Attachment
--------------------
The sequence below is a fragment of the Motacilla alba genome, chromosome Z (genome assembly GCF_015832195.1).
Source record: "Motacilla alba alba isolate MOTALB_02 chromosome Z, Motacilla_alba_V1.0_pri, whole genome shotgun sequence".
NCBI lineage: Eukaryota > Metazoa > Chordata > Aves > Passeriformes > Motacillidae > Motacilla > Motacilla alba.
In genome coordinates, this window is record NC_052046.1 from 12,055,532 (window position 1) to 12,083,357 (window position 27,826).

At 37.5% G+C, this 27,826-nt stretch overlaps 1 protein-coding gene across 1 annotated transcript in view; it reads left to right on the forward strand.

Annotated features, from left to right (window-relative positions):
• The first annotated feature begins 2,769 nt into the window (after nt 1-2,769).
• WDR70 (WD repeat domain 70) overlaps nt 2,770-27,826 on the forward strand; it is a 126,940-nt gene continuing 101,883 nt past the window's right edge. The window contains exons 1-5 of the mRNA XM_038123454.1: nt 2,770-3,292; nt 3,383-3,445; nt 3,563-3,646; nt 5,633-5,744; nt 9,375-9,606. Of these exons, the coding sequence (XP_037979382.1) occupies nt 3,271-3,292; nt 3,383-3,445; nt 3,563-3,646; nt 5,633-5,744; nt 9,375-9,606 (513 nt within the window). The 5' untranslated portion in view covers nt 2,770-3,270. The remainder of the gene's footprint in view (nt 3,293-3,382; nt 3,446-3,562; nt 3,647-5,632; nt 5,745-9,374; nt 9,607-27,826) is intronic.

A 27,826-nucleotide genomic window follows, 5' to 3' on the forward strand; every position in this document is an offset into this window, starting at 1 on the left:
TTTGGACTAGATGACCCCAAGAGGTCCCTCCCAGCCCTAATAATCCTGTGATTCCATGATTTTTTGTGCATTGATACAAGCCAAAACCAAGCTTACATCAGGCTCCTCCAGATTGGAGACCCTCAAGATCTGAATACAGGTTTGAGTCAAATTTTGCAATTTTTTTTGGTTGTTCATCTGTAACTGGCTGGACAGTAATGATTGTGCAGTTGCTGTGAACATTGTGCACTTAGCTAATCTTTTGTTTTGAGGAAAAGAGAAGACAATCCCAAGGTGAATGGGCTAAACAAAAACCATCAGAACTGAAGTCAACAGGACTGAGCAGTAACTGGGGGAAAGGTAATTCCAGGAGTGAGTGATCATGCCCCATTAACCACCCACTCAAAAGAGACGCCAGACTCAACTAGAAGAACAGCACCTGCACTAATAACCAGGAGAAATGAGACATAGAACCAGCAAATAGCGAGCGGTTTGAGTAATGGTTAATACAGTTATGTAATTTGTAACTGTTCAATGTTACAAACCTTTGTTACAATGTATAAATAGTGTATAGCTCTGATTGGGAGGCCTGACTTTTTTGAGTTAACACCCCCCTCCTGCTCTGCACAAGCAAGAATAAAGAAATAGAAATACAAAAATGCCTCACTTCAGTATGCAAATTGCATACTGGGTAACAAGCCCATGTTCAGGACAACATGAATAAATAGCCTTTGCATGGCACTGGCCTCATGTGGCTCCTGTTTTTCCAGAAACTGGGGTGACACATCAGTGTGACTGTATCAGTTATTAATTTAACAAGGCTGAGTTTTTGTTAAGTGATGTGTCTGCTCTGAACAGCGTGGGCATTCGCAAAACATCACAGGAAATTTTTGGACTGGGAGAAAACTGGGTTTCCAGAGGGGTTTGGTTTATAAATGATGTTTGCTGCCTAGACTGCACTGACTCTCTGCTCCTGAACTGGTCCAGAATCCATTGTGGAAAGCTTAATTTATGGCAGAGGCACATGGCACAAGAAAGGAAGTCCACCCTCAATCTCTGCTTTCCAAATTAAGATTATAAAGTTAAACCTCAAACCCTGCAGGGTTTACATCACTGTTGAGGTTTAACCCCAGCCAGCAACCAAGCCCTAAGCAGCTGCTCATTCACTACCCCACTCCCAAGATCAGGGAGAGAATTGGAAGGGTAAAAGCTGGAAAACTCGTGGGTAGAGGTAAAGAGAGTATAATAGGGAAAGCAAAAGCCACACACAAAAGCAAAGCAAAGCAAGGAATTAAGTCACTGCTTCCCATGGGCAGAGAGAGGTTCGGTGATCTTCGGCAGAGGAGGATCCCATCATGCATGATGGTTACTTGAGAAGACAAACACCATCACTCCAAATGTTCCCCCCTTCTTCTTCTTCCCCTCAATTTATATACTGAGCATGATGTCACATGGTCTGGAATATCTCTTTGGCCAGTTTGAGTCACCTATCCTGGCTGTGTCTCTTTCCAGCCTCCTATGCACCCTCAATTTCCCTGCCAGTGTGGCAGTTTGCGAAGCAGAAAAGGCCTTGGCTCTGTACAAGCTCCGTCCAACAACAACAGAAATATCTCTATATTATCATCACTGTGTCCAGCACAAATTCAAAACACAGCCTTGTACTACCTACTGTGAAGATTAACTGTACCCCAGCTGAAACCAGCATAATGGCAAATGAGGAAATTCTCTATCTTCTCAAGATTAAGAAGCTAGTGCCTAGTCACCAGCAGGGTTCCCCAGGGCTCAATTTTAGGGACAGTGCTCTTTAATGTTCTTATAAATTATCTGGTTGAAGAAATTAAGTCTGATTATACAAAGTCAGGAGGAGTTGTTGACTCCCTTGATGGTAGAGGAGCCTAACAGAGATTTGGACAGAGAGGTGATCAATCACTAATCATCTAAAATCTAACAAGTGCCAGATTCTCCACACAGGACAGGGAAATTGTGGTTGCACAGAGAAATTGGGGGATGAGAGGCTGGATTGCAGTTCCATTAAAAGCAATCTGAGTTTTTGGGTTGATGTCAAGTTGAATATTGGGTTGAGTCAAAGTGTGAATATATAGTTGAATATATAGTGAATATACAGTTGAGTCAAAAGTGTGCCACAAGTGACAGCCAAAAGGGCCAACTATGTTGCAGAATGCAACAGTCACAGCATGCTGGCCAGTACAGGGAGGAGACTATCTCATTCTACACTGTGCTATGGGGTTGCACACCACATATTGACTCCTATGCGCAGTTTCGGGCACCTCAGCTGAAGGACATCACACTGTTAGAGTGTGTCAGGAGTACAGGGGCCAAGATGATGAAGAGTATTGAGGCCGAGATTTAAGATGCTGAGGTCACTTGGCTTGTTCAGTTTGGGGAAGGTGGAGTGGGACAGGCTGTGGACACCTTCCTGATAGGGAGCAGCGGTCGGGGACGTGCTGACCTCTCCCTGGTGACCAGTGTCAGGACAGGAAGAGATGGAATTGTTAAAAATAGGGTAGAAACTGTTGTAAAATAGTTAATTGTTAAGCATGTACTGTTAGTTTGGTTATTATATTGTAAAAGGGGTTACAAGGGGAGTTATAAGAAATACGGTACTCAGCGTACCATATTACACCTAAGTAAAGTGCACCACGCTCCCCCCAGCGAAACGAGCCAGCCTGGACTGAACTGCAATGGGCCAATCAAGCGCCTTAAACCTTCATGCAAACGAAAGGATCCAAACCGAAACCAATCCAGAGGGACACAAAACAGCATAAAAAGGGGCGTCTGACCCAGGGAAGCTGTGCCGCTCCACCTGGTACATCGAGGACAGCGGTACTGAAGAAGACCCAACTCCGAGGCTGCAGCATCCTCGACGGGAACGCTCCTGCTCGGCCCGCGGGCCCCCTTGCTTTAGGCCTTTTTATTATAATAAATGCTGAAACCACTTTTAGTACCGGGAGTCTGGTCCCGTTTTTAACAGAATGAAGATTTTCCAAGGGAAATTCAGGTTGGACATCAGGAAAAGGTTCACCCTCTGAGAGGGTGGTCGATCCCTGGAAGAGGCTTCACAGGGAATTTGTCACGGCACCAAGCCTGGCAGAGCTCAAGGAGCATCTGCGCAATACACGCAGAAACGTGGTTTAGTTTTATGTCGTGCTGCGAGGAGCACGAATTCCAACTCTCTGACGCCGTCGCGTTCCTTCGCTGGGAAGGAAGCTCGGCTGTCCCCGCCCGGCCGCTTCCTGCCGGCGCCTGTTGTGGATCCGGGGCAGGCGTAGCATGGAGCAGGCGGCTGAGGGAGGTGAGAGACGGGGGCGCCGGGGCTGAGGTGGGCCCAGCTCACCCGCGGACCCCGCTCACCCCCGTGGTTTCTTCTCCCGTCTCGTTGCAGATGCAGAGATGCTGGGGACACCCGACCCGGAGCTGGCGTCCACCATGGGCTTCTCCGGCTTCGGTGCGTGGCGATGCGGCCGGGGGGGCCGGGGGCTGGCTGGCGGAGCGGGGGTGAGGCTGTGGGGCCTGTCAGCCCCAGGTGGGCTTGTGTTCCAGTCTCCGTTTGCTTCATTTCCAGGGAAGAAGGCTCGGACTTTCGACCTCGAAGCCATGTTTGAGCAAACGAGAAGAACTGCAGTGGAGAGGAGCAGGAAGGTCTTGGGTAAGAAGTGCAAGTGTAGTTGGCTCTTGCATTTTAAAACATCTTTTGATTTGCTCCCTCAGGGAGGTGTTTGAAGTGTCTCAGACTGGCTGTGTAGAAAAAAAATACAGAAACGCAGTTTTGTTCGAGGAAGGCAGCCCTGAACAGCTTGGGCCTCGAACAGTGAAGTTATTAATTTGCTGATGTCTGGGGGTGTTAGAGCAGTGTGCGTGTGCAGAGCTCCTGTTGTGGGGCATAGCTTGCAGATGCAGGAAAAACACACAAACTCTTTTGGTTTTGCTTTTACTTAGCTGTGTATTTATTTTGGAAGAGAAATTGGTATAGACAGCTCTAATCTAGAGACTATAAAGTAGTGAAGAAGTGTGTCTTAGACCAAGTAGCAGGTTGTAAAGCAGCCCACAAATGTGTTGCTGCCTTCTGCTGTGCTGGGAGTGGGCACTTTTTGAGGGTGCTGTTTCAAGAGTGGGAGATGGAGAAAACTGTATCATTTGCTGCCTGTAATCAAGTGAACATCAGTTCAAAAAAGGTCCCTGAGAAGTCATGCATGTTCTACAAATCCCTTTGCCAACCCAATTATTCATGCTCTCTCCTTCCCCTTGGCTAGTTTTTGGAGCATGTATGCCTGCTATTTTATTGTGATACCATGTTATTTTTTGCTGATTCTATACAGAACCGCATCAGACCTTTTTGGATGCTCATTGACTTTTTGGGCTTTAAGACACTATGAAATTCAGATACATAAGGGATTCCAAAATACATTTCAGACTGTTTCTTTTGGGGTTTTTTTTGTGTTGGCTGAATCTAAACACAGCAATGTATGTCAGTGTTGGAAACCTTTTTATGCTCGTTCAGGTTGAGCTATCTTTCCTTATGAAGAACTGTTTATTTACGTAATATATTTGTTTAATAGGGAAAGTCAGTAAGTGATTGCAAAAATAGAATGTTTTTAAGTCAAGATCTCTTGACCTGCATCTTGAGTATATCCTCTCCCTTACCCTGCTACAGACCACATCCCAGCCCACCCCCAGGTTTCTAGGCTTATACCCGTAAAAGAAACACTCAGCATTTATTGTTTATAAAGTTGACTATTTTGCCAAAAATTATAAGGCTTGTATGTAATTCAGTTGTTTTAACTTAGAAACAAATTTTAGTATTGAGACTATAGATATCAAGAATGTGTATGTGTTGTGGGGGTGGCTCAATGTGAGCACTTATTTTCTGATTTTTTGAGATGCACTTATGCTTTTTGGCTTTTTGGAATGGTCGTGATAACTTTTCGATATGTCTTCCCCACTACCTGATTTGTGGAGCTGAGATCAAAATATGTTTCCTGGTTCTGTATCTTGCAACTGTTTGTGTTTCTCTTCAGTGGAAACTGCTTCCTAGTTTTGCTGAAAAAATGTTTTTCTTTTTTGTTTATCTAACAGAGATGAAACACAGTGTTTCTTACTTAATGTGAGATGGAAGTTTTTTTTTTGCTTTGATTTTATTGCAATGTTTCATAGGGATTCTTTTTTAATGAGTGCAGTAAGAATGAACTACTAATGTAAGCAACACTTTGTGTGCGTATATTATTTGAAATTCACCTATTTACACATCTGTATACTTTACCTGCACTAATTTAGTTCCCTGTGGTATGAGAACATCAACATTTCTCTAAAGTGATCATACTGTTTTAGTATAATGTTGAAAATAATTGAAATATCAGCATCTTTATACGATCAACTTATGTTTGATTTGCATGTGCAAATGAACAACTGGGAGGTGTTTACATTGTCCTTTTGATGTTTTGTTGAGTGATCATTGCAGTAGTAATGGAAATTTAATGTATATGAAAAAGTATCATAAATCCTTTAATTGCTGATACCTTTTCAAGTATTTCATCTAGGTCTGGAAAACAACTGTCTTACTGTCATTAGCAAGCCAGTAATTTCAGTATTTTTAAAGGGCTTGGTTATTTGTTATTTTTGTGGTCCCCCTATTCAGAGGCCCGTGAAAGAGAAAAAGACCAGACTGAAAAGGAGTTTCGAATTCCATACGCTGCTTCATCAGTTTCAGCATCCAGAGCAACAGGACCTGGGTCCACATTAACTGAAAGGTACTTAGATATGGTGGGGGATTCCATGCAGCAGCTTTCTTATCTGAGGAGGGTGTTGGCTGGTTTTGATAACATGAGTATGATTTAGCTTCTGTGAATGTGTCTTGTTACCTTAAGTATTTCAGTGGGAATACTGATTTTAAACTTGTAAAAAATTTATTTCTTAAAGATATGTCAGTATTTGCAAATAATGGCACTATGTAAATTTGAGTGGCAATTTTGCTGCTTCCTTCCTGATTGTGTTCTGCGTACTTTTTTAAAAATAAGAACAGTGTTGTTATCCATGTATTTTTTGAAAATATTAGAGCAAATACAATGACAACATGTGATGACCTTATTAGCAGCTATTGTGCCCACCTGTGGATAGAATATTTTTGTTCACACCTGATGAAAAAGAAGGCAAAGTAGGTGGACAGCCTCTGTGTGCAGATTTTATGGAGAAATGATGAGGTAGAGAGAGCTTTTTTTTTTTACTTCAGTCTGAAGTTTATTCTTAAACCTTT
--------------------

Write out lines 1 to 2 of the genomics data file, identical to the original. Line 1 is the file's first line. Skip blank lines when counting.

The sequence below is a fragment of the Motacilla alba genome, chromosome Z (genome assembly GCF_015832195.1).
Source record: "Motacilla alba alba isolate MOTALB_02 chromosome Z, Motacilla_alba_V1.0_pri, whole genome shotgun sequence".